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Detroit Red Wings

Red Wings Third Line First at Grinding Down Opponents

Rasmussen, Copp and Fischer play heavy game



Michael Rasmussen, Red Wings
Michael Rasmussen netted the game-tying goal for the Red Wings in Saturday's win over Vancouver.

One of the reasons why the Detroit Red Wings are contending for a playoff spot is that plenty of players are coming up big for the team.

“We find different ways to win,” captain Dylan Larkin said. “We find different ways to score goals at big times.

“Everyone chips in.”

In the case of Detroit’s third line of Andrew Copp, Michael Rasmussen and Christian Fischer, coming up big just comes naturally to them.

It’s who they are. It’s how they play.

“They’re north, they forecheck,” Red Wings coach Derek Lalonde said. “They’re a little bit heavier.

“We don’t have some of that throughout our lineup.”

There aren’t a lot of forwards populating the Detroit roster who earn their pay by wearing on the opposition. That’s what Copp, Rasmussen and Fischer are all about. They play the game in an old-fashioned style. Their objective is to grind out shift and in the process, grind down the will of the opposition.

“All three of them are committed to playing the right way,” Lalonde said. “They have a goal. It’s about them defending first.”

Third Line Sets Tone For Red Wings

That they don’t have a lot of what Copp, Rasmussen and Fischer bring up and down their lineup sometimes leads Lalonde to consider breaking up a line to add more of a heavier element to each of his forward units. But the chemistry those three are cooking up together leaves him relucant to mess with a winning formula.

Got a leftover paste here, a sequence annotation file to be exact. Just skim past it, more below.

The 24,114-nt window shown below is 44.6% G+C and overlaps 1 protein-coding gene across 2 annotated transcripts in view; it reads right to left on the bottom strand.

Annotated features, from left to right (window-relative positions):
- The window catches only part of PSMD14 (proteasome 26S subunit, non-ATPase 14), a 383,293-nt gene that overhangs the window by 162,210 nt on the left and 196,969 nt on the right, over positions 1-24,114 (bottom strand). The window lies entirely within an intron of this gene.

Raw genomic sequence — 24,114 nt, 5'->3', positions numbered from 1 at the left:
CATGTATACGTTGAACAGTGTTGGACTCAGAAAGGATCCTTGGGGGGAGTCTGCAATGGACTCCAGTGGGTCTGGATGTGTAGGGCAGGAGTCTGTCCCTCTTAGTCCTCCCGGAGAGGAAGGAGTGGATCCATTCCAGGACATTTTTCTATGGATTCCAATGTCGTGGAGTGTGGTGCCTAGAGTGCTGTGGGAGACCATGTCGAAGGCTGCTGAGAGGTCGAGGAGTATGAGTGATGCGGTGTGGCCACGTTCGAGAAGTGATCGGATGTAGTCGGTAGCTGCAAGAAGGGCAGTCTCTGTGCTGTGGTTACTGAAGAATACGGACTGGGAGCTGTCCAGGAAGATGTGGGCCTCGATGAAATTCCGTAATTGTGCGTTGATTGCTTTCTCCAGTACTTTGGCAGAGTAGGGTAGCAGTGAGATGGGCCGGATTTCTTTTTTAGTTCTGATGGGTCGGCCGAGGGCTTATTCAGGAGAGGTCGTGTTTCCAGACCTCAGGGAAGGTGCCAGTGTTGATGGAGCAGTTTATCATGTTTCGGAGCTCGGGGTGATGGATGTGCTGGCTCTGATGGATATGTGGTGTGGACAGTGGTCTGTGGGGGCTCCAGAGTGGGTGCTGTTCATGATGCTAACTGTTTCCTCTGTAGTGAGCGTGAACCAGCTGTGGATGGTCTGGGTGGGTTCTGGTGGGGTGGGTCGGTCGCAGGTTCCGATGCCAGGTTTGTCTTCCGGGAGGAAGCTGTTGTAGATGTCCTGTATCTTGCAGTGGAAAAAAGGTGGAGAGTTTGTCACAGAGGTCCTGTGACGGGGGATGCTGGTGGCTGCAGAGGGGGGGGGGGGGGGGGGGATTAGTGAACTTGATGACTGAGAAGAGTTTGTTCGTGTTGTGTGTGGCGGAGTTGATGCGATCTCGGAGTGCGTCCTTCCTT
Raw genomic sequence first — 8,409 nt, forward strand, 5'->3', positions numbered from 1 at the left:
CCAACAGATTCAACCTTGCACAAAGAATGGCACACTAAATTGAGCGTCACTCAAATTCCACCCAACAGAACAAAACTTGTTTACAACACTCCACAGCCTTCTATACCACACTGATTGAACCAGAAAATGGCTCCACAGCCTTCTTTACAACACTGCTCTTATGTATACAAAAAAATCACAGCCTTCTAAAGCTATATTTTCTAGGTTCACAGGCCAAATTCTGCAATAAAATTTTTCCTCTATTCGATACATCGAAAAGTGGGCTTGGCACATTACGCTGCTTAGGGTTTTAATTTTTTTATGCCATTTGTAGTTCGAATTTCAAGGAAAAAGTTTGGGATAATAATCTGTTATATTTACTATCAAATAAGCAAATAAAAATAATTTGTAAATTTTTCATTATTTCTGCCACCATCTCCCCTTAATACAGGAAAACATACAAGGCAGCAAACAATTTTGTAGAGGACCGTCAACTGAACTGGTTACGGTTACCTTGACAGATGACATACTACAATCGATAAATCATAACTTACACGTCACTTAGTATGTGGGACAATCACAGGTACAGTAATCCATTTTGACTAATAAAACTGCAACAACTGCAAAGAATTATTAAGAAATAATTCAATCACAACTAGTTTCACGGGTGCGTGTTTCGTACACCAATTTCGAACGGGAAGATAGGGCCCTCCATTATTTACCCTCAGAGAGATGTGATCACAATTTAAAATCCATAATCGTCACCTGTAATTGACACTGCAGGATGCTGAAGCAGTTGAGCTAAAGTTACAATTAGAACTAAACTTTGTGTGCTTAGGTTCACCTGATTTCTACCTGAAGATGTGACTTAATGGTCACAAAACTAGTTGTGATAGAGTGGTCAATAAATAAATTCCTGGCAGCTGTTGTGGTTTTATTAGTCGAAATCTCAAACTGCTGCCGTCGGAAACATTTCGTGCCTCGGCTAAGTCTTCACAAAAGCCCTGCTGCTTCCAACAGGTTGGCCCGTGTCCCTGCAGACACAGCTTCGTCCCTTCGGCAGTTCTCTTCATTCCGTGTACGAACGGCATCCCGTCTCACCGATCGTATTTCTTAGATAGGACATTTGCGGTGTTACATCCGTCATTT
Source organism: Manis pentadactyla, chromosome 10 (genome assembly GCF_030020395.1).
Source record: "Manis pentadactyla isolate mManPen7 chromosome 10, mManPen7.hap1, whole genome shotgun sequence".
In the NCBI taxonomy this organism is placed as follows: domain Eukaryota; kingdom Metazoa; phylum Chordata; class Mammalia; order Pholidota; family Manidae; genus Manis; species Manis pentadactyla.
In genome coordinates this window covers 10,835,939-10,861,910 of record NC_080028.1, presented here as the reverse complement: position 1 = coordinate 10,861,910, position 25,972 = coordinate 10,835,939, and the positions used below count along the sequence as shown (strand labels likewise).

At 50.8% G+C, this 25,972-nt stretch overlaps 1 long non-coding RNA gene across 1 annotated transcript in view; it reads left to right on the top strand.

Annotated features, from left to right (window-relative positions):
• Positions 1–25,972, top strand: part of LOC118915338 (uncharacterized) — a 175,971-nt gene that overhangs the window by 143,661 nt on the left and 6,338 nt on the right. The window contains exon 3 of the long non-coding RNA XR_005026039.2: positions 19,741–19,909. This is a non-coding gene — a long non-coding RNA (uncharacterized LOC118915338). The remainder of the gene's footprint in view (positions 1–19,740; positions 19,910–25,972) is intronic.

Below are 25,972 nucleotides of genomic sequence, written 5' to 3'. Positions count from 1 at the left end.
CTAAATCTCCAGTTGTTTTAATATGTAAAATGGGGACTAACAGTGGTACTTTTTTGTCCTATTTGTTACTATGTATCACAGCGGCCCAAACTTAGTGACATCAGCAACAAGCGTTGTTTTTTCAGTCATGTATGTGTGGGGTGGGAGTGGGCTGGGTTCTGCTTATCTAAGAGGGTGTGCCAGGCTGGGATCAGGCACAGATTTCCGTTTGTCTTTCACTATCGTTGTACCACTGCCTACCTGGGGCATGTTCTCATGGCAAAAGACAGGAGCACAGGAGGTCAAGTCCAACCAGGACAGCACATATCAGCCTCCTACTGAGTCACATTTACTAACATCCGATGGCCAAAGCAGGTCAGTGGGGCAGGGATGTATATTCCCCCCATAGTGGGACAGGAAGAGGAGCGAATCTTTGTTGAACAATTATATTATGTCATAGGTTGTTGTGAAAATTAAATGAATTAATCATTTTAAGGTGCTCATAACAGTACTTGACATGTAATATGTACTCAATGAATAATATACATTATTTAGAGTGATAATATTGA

“We have that feel sometimes that, this line could use Ras, or this line could use Fish,” Lalonde explained. “You might see that, but that line has been so productive and predictable, it’s just been hard to break up.

“It’s working. Let’s not try to fix it.”

Certainly, the way that trio plays the game is not only impacting the psyche of the opposition. It’s also uplifting to their Red Wings teammates.

“They’re clearly workhorses,” Detroit defenseman Jake Walman said. “All those guys love to compete and battle.  They get to the net.”

Nowhere was that made more abundantly evident than on Saturday’s third-period game-tying goal by Rasmussen against Vancouver. Rasmussen simply drove to the net, creating havoc in the Canucks goal crease. Walman’s point shot wound up defledcting off Rasmussen and into the net.

“That’s how we’re gonna generate a lot of our goals as a team, just being scrappy,” Walman said. “It’s fun to see when they’ve got that aggression.

“It really sets the tone for the group for sure.”